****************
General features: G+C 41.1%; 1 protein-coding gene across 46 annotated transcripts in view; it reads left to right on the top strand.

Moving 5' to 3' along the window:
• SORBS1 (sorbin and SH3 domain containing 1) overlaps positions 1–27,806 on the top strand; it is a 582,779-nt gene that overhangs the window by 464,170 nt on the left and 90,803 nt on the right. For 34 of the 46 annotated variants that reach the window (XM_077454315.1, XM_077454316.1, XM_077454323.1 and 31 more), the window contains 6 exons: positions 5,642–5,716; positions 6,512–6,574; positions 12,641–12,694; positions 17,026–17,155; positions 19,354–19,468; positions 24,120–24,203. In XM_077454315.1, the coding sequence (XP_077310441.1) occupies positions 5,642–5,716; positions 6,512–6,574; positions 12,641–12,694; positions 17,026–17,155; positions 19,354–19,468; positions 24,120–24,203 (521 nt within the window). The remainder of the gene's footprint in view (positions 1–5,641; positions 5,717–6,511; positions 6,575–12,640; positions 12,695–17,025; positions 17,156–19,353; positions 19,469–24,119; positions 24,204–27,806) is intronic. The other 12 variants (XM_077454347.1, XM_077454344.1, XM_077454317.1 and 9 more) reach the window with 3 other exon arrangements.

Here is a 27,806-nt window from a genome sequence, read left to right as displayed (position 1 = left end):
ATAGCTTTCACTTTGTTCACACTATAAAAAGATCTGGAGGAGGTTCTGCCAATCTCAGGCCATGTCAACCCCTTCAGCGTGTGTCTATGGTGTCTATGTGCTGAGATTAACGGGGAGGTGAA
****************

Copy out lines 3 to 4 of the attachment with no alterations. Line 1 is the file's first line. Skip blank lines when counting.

• SORBS1 (sorbin and SH3 domain containing 1) overlaps positions 1–27,806 on the top strand; it is a 582,779-nt gene that overhangs the window by 464,170 nt on the left and 90,803 nt on the right. For 34 of the 46 annotated variants that reach the window (XM_077454315.1, XM_077454316.1, XM_077454323.1 and 31 more), the window contains 6 exons: positions 5,642–5,716; positions 6,512–6,574; positions 12,641–12,694; positions 17,026–17,155; positions 19,354–19,468; positions 24,120–24,203. In XM_077454315.1, the coding sequence (XP_077310441.1) occupies positions 5,642–5,716; positions 6,512–6,574; positions 12,641–12,694; positions 17,026–17,155; positions 19,354–19,468; positions 24,120–24,203 (521 nt within the window). The remainder of the gene's footprint in view (positions 1–5,641; positions 5,717–6,511; positions 6,575–12,640; positions 12,695–17,025; positions 17,156–19,353; positions 19,469–24,119; positions 24,204–27,806) is intronic. The other 12 variants (XM_077454347.1, XM_077454344.1, XM_077454317.1 and 9 more) reach the window with 3 other exon arrangements.

Here is a 27,806-nt window from a genome sequence, read left to right as displayed (position 1 = left end):